Area Forecast Discussion
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FXUS64 KLUB 201902

Area Forecast Discussion
National Weather Service Lubbock TX
202 PM CDT Fri Sep 20 2019

Subtropical moisture plume continues spreading across the region,
resulting in unusually high PWATs, which will peak at over 2
inches by later this afternoon. Any surface based convection will
have the potential of becoming severe, and also produce heavy
rainfall that may cause flooding issues. As of 2 PM, storms have
begun to intensify and spread across our region.Two impulses,
associated with a Pacific Low currently approaching the Four
Corners region, will influence our weather for most of the
weekend, before exiting to the north and east by late Sunday.

As noted by the SPC, a remnant outflow boundary stretching across
the South Plains into western Oklahoma will be the surface
mechanism for convection to initiate this afternoon and evening.
We`re currently in the Marginal Risk area outlined by the SPC for
the remainder of today and tonight. Convergence at the surface
generated by surface pressure falls across SE NM will feed storms
from SW to NE across our CWA while also reinforcing an outflow
boundary derived from last nights storm activity, which produced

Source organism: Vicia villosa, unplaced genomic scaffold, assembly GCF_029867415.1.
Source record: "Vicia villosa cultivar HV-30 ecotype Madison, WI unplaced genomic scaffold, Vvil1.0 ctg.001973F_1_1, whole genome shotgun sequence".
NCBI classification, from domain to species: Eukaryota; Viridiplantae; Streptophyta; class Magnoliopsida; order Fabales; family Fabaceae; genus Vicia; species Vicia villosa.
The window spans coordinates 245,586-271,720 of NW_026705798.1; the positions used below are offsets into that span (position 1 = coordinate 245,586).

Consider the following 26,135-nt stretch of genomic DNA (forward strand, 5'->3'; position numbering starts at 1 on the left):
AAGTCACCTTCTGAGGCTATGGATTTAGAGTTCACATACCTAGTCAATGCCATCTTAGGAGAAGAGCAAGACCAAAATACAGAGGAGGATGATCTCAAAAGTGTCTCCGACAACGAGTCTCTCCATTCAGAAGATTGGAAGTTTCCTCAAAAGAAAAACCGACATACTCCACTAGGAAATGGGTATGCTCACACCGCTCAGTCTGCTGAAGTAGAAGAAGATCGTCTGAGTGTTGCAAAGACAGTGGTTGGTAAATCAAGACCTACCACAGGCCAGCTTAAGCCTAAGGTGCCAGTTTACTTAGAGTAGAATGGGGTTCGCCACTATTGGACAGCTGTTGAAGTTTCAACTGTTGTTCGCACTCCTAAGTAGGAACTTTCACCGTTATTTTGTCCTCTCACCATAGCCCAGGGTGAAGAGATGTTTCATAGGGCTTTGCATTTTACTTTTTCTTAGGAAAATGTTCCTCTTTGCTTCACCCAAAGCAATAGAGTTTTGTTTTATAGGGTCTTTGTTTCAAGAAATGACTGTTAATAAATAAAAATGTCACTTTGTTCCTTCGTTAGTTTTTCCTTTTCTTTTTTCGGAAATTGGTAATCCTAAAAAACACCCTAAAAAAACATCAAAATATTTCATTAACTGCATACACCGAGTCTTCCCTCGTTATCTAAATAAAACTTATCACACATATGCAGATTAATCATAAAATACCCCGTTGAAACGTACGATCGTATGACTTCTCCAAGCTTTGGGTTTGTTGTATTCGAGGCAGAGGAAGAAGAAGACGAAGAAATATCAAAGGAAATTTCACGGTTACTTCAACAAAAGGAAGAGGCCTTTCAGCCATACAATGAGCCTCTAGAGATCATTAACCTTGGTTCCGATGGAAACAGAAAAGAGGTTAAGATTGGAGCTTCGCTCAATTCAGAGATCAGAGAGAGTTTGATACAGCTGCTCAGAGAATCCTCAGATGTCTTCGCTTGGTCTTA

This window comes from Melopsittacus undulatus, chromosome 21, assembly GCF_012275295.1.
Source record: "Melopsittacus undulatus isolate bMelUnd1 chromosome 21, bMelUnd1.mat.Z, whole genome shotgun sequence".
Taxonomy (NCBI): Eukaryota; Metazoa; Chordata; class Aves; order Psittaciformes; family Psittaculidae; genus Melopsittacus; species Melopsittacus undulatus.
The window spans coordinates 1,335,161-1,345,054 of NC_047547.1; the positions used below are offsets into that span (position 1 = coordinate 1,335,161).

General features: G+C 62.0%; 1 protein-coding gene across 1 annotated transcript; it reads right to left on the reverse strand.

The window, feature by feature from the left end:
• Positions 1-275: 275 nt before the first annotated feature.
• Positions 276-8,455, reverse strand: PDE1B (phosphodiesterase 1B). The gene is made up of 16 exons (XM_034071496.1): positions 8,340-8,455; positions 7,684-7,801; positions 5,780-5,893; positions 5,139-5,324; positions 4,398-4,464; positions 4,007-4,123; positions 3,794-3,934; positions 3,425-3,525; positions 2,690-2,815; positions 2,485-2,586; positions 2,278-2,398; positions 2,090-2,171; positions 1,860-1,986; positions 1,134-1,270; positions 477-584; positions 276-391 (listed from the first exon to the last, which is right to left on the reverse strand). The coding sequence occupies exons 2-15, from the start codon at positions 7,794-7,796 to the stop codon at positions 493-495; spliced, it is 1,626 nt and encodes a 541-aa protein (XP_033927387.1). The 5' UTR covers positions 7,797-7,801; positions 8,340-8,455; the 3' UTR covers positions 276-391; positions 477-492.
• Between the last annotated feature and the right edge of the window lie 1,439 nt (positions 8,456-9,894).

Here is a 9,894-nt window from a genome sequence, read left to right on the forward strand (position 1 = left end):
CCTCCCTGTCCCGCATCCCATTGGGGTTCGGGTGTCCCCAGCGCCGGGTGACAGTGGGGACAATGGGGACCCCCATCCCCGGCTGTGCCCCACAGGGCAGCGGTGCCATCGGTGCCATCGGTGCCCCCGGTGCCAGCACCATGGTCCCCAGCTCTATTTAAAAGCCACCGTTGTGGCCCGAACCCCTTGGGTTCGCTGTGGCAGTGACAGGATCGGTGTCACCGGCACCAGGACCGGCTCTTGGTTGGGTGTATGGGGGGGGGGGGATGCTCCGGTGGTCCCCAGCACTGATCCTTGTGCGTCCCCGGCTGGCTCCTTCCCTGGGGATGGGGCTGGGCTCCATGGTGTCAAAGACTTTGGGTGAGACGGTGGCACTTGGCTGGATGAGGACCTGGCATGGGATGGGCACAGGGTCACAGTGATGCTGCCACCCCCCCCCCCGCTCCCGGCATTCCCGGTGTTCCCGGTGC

over 9 inches of rain at the Claude West Texas Mesonet site.
Severe wind, hail and tornadoes are possible with the strongest
storms, though the heavy rainfall may ultimately have the biggest
impact. The WPC has our entire CWA in a Marginal Risk for
excessive rainfall today, with the SE Texas Panhandle and northern
Rolling Plains in a Slight Risk. Upper level flow becomes
slightly confluent later this evening in the wake of the first
upper level impulse rounding the base of the Pacific trough today
and tonight. This may help limit the severe potential only
slightly for the South Plains, especially the hail size and
tornado potential. Heavy rain will still be an issue wherever
storms get going, especially in the Childress area. The pattern
for tomorrow is very similar, though the flooding risk may lessen
somewhat, as storms become more transient under the sharpening
trough that begins to lift north later in the day.

By Sunday morning the trough axis shifts east and PWATS drop
sharply, with chance POPS persisting through much of the day,
especially across the Rolling Plains off the Caprock. Shortwave
ridging develops for the beginning of the new work week, but the
next trough is on our doorstop to the west by late Monday,
bringing the potential for another round of showers and storms
beginning Late Monday night that may persist through early




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